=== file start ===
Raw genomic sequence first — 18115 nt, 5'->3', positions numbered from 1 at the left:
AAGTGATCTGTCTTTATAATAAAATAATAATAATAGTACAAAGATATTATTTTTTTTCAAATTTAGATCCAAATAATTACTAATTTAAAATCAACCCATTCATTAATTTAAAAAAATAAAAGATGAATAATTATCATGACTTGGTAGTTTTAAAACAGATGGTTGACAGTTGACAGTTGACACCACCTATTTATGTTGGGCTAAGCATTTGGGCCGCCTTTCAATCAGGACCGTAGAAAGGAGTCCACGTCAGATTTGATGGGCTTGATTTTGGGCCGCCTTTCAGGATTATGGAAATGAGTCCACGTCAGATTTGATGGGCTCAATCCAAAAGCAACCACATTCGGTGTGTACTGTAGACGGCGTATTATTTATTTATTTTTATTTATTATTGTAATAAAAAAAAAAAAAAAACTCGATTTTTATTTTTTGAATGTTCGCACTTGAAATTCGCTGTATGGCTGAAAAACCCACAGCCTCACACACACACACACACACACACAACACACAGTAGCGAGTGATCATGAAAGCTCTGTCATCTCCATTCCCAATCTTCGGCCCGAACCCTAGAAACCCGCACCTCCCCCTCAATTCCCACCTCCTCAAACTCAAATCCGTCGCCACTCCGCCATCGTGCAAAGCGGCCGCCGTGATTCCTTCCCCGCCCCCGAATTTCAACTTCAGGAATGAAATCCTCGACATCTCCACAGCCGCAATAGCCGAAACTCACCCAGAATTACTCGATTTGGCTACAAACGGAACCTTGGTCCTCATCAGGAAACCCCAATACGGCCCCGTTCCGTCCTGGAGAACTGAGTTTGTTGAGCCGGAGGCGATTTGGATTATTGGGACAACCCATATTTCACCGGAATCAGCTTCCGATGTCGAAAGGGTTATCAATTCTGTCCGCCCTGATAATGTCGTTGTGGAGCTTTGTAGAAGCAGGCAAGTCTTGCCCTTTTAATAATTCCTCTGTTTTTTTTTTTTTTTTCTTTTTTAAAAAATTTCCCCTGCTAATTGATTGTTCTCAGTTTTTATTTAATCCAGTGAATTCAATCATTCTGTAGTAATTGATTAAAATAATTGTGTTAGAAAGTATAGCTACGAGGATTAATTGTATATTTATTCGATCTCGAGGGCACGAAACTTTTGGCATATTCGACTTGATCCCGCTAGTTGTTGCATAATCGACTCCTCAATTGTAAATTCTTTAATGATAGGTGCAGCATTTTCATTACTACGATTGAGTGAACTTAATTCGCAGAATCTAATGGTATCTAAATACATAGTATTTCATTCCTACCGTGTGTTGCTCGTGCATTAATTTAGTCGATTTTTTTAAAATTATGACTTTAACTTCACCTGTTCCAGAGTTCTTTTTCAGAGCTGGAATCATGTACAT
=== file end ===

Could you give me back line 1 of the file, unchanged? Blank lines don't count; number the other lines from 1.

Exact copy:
Raw genomic sequence first — 18115 nt, 5'->3', positions numbered from 1 at the left: